It’s a parenting milestone that gives us all the feels – our kiddo starting school. They’ve become independent little go-getters, excited to take a big leap into the wide world, and we can’t wait for them to start the best years of their childhood.
But before they trot off in their shiny, new shoes with their cute-as-a-button backpack, there’s a huge decision to be made. How do I know if my child is ready to start school?
It’s what many mums and dads are trying to weigh up right now, and across Australia there are different minimum age requirements for starting school.
Across all of Australia, schools will require that your child turns five at some stage during their first year of formal education, but the cutoff date varies greatly (and keep in mind, this is the minimum starting age). There are also some differences from state to state when it comes to kindergarten and preschool, so make sure you check with your state government requirements.
How to tell if your child is ready to start school
Mum’s Grapevine chatted with Kirsty Gibbs, an experienced teacher and founder of Learning Blocks, which runs school readiness classes. Kristy says, it’s really important to expose kids to lots of play in their early years, which is how little ones learn.
“Children need to develop socially, emotionally and even physically before being ready to sit in a classroom with 25 other children and concentrate all day every day, with a structure and routine, and not a lot of play/free time.”
Kirsty has outlined the skills that will help children hit the ground running when they start school. However, this is just a guide, and information provided may not be appropriate for children with learning, physical or mental disabilities.
Remember – you know your child better than anyone. Follow your instincts, and weigh these expert tips up with advice from your own child’s early educators to decide if your child is ready for school next year, or the one after.
Social and emotional skills
Being away from mum and dad all day, five days a week can be a big challenge for some school-starters. There are also a few life skills that will make the school transition easier. It’s helpful if your child can:
- Leave you easily
- Toilet themselves independently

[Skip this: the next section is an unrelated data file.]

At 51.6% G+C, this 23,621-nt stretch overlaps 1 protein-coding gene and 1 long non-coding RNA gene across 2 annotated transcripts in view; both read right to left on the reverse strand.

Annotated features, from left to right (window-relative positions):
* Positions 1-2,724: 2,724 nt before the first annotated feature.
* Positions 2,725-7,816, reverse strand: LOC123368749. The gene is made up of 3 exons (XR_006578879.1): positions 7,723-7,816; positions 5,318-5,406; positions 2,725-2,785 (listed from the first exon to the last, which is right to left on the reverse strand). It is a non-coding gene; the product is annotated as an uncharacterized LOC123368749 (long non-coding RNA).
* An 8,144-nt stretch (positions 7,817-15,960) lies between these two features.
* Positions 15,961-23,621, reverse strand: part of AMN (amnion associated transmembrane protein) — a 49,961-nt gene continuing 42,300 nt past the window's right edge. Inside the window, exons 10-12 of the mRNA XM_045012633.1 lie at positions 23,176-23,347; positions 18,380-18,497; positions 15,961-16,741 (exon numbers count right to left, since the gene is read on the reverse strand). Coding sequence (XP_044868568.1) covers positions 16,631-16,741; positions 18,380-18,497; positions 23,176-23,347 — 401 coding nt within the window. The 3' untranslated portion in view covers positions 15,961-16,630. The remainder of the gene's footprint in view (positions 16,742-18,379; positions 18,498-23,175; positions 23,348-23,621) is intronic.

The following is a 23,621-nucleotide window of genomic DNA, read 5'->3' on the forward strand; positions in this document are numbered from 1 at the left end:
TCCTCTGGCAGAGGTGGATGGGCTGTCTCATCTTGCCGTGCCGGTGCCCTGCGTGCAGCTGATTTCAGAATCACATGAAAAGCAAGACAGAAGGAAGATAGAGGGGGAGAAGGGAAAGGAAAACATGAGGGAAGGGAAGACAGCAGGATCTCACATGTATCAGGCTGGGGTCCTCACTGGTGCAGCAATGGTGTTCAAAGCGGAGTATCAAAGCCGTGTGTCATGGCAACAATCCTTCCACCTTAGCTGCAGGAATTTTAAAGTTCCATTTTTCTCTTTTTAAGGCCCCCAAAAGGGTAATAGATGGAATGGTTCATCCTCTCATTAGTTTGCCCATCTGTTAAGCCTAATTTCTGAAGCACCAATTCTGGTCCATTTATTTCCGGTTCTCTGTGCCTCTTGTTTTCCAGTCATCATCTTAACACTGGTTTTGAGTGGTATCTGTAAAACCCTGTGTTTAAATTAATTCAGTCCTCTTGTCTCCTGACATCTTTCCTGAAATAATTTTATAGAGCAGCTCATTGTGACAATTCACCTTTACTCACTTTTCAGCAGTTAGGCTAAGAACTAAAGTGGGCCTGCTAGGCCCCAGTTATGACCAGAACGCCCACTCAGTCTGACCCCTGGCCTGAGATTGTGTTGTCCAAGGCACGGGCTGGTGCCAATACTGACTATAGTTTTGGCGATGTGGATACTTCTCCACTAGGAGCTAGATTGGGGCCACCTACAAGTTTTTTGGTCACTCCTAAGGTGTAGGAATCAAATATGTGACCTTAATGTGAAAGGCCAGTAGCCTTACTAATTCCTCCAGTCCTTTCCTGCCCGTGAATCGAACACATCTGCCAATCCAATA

- Talk to and interact with their peers
- Answer questions from an adult
- Ask for help from an adult
- Be responsible for their own belongings
- Follow daily routines
- Follow school and classroom rules
- Wait until the designated times to eat (morning tea and lunch)
- Share and take turns with others
After toddlerhood, children’s skills start developing sharply. But it may still take a little while to get a hang of some of the physical skills needed at school. It will help your child if they can:
- Control their own body and have good body awareness
- Know when is the right/appropriate time to talk
- Have the body strength to hold his/her own body upright.
- Hold their pencil correctly
- Use scissors safely and correctly
- Put on their own shoes, socks, hat, button up shorts, etc
- Open and close their own water bottle and lunchbox
- Sit still on the carpet and at their desks
Kirsty says these will vary greatly from school to school, but it’s helpful for your child if they can:
- Know their colours and shapes before starting school
- Be able to recognise their own name (written)
- Most children are writing their own name
- Be able to count to 10
- Count with 1 to 1 correspondence
- Have phonological awareness: the foundations for reading (rhyming, hearing sounds in words, syllables, etc) are all things that we can be working on as parents before our child starts school. Children who have developed these skills will find learning to read much easier.
Every child is different
Child and Family Therapeutic Specialist from Capacity Therapeutic Services, Penny Gibson, says she’s yet to meet a child who is ‘ready’ across all areas – physically, cognitively, socially, emotionally and behaviourally, before starting school.
Penny says that as parents, we probably expect our little one has to be perfectly behaved, able to read and write, be socially mature, able to manage their emotions and follow instructions to start school, but teachers don’t expect that.
“A basic level of skill in these areas, or commitment to developing them further, certainly helps but a lot of this learning has to be ‘in context’. That is, they have to learn about being in school by being in school! They build their social and emotional capabilities by ‘doing’ and by encountering change.”